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A commitment to new and innovative work on South East Asia.

ISSN 0967-828X (print); 2043-6874 (online)

Editor: Dr Rachel Harrison,
Dept of the Languages and Cultures of South East Asia, SOAS, University Of London

This journal is covered by Thomson Reuters in the Arts & Humanities Citation Index, and Current Contents/Arts & Humanities.

This journal is indexed in Scopus

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Other Sites Of Interest:

AAS Association of Asian Studies

ASEASUK Association of South-East Asian Studies

Cornell University Publications: Southeast Asia Program


Lontar Foundation

Royal Asiatic Society

SEARC Southeast Asia Research Centre

SEAS Society for South-East Asian Studies

SOAS Centre of South East Asian Studies

Editorial coverage

Published quarterly by IP Publishing on behalf of SOAS. South East Asia Research includes papers on all aspects of South East Asia within the disciplines of archaeology, art history, economics, geography, history, language and literature, law, music, political science, social anthropology and religious studies. Papers are based on original research or field work.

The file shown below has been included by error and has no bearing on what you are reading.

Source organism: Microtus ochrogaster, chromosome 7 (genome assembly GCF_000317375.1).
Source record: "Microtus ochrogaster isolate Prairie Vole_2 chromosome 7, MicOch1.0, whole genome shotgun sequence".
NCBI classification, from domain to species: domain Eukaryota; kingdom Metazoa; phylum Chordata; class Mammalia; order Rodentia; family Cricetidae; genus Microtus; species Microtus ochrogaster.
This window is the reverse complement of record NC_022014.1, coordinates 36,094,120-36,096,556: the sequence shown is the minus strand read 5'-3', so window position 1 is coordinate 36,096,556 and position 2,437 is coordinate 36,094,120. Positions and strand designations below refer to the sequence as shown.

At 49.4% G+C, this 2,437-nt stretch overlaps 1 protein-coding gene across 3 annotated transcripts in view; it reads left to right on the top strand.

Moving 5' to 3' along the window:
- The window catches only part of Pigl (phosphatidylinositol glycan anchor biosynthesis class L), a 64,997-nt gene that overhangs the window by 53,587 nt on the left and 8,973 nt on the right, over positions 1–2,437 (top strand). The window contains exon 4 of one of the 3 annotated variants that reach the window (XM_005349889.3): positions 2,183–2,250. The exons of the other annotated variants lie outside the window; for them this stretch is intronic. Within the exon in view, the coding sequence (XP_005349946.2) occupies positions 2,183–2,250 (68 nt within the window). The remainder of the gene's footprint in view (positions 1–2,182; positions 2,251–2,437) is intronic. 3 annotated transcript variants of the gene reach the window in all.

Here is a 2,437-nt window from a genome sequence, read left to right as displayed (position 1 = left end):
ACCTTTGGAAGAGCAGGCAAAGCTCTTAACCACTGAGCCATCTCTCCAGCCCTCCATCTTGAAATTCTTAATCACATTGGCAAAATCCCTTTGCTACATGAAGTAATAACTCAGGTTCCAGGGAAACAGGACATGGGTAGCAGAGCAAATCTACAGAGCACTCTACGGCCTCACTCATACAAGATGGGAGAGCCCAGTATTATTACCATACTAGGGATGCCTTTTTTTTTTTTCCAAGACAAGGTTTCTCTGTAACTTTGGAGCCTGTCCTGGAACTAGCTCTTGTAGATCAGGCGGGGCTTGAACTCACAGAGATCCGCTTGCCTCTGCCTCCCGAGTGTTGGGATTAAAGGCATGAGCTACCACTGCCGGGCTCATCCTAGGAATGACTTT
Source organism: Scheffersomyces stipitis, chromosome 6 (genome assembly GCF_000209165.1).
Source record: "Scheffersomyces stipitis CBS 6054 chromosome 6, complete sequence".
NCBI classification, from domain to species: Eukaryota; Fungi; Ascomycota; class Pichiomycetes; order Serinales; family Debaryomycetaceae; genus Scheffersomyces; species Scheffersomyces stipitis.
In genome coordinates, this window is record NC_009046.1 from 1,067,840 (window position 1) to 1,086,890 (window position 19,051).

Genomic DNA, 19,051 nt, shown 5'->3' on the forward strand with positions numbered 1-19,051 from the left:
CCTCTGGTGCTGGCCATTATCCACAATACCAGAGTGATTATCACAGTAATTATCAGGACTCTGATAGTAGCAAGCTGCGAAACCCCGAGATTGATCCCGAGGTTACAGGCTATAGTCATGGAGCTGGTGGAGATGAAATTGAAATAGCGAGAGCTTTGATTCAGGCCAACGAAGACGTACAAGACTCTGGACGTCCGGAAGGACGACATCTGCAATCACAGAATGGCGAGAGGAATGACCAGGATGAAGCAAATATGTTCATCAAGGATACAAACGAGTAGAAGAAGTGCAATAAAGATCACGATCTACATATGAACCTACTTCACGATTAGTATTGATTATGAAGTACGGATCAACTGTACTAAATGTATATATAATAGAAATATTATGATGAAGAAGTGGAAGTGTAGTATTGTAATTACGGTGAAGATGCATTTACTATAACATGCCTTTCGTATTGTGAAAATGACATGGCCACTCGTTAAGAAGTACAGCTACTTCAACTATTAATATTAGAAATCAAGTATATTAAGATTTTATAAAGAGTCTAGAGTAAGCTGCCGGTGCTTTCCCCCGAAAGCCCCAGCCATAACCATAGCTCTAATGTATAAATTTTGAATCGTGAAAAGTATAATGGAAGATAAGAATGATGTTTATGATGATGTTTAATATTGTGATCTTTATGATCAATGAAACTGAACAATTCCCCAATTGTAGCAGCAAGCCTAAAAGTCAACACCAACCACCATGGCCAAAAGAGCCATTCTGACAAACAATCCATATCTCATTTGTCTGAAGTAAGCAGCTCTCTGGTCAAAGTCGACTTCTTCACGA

SOAS is the leading centre in this field in Europe and one of the most prestigious centres of South East Asian studies in the world.

Submissions - Notes for authors

Please send papers to Dr Rachel Harrison, Dept of the Languages and Cultures of South East Asia, SOAS, Thornhaugh Street, Russell Square, London WC1H 0XG, UK. E-mail: rh6(at)soas.ac.uk.

Length and presentation of contributions

Papers may be submitted as e-mail attachments in Word or in hard copy. The text should be double-spaced and, for hard copy submissions, an electronic copy in Word should also be supplied on a disk or CD. Papers should preferably be in the range of 6,000-8,000 words long, and no more than 10,000 words.

The title page should contain the full names and addresses of the authors, their professional status or affiliation and the mailing address to which correspondence should be sent. As this page will not be forwarded to referees, the title of the article (without author names) should be repeated on the first page of the text.

An abstract should be provided, comprising 100-150 words. Between 3 and 6 keywords should appear below the abstract, highlighting the main topics of the paper. The text should be organized under appropriate cross-headings (not numbered paragraphs).